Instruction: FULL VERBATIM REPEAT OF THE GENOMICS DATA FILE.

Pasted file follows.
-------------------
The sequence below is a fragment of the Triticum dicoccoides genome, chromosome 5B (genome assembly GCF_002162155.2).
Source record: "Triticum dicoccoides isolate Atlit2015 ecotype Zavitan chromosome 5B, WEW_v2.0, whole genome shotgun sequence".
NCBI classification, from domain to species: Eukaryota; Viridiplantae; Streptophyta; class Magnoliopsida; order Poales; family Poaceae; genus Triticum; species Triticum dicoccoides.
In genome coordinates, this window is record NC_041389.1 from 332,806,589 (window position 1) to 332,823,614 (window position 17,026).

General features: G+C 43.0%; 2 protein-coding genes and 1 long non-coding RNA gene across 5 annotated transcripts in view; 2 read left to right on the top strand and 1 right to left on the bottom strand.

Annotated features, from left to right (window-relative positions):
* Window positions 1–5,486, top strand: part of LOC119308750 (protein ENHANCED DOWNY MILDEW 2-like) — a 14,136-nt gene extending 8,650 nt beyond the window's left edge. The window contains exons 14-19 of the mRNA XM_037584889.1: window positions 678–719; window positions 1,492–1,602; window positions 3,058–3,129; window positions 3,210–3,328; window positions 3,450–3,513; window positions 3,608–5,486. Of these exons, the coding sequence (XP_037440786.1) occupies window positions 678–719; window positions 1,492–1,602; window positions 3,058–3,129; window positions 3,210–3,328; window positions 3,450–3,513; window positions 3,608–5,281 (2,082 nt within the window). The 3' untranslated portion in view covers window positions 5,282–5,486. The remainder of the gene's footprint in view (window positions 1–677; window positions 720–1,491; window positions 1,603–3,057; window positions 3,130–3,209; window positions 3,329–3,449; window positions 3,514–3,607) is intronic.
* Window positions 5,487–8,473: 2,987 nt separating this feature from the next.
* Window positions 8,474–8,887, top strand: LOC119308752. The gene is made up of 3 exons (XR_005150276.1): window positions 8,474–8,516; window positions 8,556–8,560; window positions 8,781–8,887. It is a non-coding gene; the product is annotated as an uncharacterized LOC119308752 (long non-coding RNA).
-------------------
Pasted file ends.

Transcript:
The sequence below is a fragment of the Triticum dicoccoides genome, chromosome 5B (genome assembly GCF_002162155.2).
Source record: "Triticum dicoccoides isolate Atlit2015 ecotype Zavitan chromosome 5B, WEW_v2.0, whole genome shotgun sequence".
NCBI classification, from domain to species: Eukaryota; Viridiplantae; Streptophyta; class Magnoliopsida; order Poales; family Poaceae; genus Triticum; species Triticum dicoccoides.
In genome coordinates, this window is record NC_041389.1 from 332,806,589 (window position 1) to 332,823,614 (window position 17,026).

General features: G+C 43.0%; 2 protein-coding genes and 1 long non-coding RNA gene across 5 annotated transcripts in view; 2 read left to right on the top strand and 1 right to left on the bottom strand.

Annotated features, from left to right (window-relative positions):
* Window positions 1–5,486, top strand: part of LOC119308750 (protein ENHANCED DOWNY MILDEW 2-like) — a 14,136-nt gene extending 8,650 nt beyond the window's left edge. The window contains exons 14-19 of the mRNA XM_037584889.1: window positions 678–719; window positions 1,492–1,602; window positions 3,058–3,129; window positions 3,210–3,328; window positions 3,450–3,513; window positions 3,608–5,486. Of these exons, the coding sequence (XP_037440786.1) occupies window positions 678–719; window positions 1,492–1,602; window positions 3,058–3,129; window positions 3,210–3,328; window positions 3,450–3,513; window positions 3,608–5,281 (2,082 nt within the window). The 3' untranslated portion in view covers window positions 5,282–5,486. The remainder of the gene's footprint in view (window positions 1–677; window positions 720–1,491; window positions 1,603–3,057; window positions 3,130–3,209; window positions 3,329–3,449; window positions 3,514–3,607) is intronic.
* Window positions 5,487–8,473: 2,987 nt separating this feature from the next.
* Window positions 8,474–8,887, top strand: LOC119308752. The gene is made up of 3 exons (XR_005150276.1): window positions 8,474–8,516; window positions 8,556–8,560; window positions 8,781–8,887. It is a non-coding gene; the product is annotated as an uncharacterized LOC119308752 (long non-coding RNA).